The arrivals level is underground, with 8 arrival gates situated in the immediate vicinity of the Beijing Subway station concourse. To the sides are two taxi stands, and separated West and East parking lots for private cars (including a mezzanine level). Express entrances have been built, and are presently in use for all C trains to Tianjin, as well as some trains to Shanghai. Ticket machines and a few ticket counters are also available at the arrivals level. As with the departures level, a variety of restaurants and corner shops are also available at the arrivals level. Two floors below the arrivals level are the platforms for Lines 4 and 14, respectively, with Line 4 services available at present, and Line 14 services coming later in 2015.

Reconstruction began on 10 May 2006,[7] immediately after services ended at the old station. The station was complete for the 1 August 2008 reopening. In 2011 and 2012, new restaurants, fast food stalls, and corner shops were added. To cut queues, traditional counters at the arrival level were replaced with ticket machines.

Local transportation

The entire transportation system is integrated with the station itself.

Bus routes in bold have a terminus at the stop.

The current Line 14 services do not yet call at this station; they end at Xiju station.

Trains

As of 2012, Beijing South Station is the terminal for two CRH railway lines. The Beijing–Tianjin Intercity Railway has frequent service to Tianjin (C trains). The Beijing–Shanghai High-Speed Railway runs G and D trains to Ji'nan, Nanjing, and Shanghai, with several trains continuing to Hangzhou and Ningbo, and one (G55) to Fuzhou. This railway also has services to Qingdao (via the Jiao'ao–Jinan branch)[8] and Hefei (via the Bengbu–Hefei branch).[9][10] Since July 2013, travel time to Hangzhou has been cut by one hour for direct services that skip Shanghai.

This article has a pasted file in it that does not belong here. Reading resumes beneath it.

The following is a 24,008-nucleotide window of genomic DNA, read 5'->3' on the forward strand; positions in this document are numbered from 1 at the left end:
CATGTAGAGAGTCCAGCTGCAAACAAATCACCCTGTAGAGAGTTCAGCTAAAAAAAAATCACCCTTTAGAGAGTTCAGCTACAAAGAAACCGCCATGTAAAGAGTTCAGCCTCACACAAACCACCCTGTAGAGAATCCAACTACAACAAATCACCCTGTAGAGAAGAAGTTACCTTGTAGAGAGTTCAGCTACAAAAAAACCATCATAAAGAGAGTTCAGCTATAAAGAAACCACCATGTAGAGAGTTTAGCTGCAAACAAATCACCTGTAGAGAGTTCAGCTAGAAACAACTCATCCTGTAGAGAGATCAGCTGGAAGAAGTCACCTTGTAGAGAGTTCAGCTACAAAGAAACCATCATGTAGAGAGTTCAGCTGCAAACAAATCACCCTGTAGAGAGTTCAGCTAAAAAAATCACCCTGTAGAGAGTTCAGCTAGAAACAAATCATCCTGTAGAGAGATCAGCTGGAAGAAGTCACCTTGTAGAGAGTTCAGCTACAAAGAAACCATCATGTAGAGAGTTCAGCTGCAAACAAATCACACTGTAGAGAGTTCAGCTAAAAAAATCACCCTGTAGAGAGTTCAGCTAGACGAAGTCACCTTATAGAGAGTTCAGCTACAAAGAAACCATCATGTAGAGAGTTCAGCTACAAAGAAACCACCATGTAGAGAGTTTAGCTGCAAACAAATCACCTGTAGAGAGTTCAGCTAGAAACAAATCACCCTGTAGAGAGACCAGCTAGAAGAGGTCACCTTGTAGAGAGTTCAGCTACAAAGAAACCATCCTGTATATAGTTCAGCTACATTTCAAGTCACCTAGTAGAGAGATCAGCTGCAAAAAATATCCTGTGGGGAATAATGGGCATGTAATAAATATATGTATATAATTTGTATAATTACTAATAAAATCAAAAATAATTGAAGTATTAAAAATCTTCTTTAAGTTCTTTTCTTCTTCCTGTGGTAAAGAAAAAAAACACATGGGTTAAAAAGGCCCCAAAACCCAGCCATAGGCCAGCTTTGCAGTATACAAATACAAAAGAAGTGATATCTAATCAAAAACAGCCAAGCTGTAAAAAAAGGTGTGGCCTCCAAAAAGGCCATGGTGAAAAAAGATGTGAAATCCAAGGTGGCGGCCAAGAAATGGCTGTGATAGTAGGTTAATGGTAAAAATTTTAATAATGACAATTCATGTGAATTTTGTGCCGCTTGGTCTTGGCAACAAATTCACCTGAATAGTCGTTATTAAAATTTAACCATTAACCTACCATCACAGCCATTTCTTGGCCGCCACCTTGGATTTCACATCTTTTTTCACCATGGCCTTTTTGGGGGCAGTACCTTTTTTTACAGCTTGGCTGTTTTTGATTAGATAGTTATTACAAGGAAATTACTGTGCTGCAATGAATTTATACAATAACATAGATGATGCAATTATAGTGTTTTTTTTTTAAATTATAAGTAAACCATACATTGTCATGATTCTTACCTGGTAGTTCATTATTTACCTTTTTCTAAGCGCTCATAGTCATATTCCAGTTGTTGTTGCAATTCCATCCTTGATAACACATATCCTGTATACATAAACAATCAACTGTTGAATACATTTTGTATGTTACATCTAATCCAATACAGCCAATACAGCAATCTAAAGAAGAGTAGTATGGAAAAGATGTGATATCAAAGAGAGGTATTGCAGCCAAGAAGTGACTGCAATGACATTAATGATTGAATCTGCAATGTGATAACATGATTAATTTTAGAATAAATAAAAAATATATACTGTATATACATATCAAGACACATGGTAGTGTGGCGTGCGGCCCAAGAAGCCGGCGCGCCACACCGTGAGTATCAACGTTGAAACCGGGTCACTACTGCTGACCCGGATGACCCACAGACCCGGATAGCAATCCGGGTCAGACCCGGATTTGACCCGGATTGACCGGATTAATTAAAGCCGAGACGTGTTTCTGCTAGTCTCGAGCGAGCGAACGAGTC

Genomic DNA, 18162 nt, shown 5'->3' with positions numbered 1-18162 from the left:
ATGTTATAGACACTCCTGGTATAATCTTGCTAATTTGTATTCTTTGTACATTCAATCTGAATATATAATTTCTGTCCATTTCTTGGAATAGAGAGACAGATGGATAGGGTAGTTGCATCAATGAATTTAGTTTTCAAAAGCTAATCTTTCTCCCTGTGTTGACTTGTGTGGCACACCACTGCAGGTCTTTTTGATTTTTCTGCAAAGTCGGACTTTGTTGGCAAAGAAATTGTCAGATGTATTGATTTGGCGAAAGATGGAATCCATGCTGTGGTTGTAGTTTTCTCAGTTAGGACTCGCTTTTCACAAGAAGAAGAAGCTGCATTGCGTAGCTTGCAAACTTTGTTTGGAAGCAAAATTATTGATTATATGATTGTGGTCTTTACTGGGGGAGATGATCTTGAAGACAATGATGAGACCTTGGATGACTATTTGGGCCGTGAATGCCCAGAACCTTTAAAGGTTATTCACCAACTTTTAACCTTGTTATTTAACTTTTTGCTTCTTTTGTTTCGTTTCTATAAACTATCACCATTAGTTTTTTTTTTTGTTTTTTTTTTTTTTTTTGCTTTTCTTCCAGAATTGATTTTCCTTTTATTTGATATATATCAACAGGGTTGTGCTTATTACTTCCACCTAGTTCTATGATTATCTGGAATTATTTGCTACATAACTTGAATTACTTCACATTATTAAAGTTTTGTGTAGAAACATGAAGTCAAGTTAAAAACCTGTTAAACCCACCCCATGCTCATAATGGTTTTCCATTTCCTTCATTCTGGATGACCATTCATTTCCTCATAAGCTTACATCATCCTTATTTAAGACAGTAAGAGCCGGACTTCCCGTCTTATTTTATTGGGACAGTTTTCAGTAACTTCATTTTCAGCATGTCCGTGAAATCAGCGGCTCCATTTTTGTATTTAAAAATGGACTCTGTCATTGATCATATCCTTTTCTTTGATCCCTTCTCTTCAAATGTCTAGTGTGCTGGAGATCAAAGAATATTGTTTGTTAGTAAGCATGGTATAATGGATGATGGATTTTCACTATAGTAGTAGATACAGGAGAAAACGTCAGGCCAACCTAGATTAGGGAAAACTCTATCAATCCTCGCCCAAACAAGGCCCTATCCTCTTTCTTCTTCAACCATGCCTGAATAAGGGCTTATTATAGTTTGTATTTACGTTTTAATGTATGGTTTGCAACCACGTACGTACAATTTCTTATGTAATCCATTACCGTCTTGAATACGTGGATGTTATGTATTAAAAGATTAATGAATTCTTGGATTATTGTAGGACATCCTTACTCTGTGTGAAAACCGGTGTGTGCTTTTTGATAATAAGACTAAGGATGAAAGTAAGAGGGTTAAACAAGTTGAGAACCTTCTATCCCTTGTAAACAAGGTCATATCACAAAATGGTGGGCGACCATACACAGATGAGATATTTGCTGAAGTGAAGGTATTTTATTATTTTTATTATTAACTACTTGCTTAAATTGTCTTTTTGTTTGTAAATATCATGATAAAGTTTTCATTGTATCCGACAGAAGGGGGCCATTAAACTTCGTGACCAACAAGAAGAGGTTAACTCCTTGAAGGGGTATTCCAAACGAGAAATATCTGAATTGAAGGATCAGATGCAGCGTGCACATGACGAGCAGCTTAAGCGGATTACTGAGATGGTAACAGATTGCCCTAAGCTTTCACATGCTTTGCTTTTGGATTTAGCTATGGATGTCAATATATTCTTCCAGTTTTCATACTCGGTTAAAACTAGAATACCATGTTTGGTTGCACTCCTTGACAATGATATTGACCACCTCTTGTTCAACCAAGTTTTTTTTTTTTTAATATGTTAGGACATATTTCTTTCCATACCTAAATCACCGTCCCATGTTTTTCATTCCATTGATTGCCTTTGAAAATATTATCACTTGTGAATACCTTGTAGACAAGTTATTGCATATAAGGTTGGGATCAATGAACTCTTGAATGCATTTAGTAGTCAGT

Beijing South services the world's third fastest train (after the Shanghai Airport Express Train and some faster trains of the Shinkansen).

Gallery

Notes

  1. ^ People's Daily"Farewell, centenary Beijing South Railway Station", May 12, 2006
  2. ^ a b People's Daily Online"South station on track to impress" July 24, 2008
  3. ^ Hindustan TimesPatil, Reshma, "Aboard the Beijing Bullet, lessons for Delhi" Aug. 3, 2008
  4. ^ [1]
  5. ^ tfpfarrells.com"Beijng South Station" accessed Aug. 4, 2008
  6. ^ BuildingSpring, Martin "The best china: 10 of the most spectacular new Chinese buildings" July 4, 2008.
  7. ^
  8. ^ 北京南列车时刻表 (Beijing South trains schedule) (Chinese)
  9. ^ G263次列车开通 坐高铁去合肥仅需4小时
  10. ^ Hefei-Bengbu Passenger Special Railway Sells Tickets Today 2012-10-11

External links

  • Beijing South Railway Station Guide
  • Official site
  • Photos of the reconstruction 2007-2008
  • Beijing Train Time Table & Rail Transportation Guide